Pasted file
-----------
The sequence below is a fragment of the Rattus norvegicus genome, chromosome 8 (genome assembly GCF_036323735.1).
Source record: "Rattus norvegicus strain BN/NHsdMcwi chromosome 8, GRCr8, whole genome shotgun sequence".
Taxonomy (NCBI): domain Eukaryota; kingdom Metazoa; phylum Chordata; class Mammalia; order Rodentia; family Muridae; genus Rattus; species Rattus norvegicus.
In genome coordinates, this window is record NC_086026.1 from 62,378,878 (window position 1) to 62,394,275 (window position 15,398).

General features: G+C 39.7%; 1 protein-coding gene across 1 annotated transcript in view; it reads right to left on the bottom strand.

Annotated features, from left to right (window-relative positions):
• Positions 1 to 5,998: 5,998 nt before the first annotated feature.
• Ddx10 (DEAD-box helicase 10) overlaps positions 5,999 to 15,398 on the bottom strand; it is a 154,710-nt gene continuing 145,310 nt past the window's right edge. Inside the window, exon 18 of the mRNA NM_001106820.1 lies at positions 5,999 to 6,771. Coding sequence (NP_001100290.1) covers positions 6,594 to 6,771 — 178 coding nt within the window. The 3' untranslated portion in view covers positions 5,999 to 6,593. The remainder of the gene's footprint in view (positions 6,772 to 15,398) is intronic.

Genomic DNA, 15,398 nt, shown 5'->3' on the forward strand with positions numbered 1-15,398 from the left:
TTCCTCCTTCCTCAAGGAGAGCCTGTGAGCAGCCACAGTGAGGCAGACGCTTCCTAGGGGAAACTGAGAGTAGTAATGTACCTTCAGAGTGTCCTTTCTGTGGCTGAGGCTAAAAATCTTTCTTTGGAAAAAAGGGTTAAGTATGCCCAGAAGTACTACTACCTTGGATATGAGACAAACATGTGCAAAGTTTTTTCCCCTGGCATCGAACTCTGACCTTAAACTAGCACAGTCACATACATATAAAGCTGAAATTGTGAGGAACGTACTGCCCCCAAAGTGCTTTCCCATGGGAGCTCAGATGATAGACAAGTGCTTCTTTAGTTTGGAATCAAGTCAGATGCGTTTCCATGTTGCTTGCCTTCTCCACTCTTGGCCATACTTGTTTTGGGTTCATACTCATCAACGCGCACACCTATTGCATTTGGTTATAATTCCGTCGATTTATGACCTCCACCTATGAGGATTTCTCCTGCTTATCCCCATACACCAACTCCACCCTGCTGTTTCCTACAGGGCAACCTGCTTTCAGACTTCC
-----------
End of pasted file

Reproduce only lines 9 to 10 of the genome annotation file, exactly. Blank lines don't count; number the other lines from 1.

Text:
Genomic DNA, 15,398 nt, shown 5'->3' on the forward strand with positions numbered 1-15,398 from the left:
TTCCTCCTTCCTCAAGGAGAGCCTGTGAGCAGCCACAGTGAGGCAGACGCTTCCTAGGGGAAACTGAGAGTAGTAATGTACCTTCAGAGTGTCCTTTCTGTGGCTGAGGCTAAAAATCTTTCTTTGGAAAAAAGGGTTAAGTATGCCCAGAAGTACTACTACCTTGGATATGAGACAAACATGTGCAAAGTTTTTTCCCCTGGCATCGAACTCTGACCTTAAACTAGCACAGTCACATACATATAAAGCTGAAATTGTGAGGAACGTACTGCCCCCAAAGTGCTTTCCCATGGGAGCTCAGATGATAGACAAGTGCTTCTTTAGTTTGGAATCAAGTCAGATGCGTTTCCATGTTGCTTGCCTTCTCCACTCTTGGCCATACTTGTTTTGGGTTCATACTCATCAACGCGCACACCTATTGCATTTGGTTATAATTCCGTCGATTTATGACCTCCACCTATGAGGATTTCTCCTGCTTATCCCCATACACCAACTCCACCCTGCTGTTTCCTACAGGGCAACCTGCTTTCAGACTTCC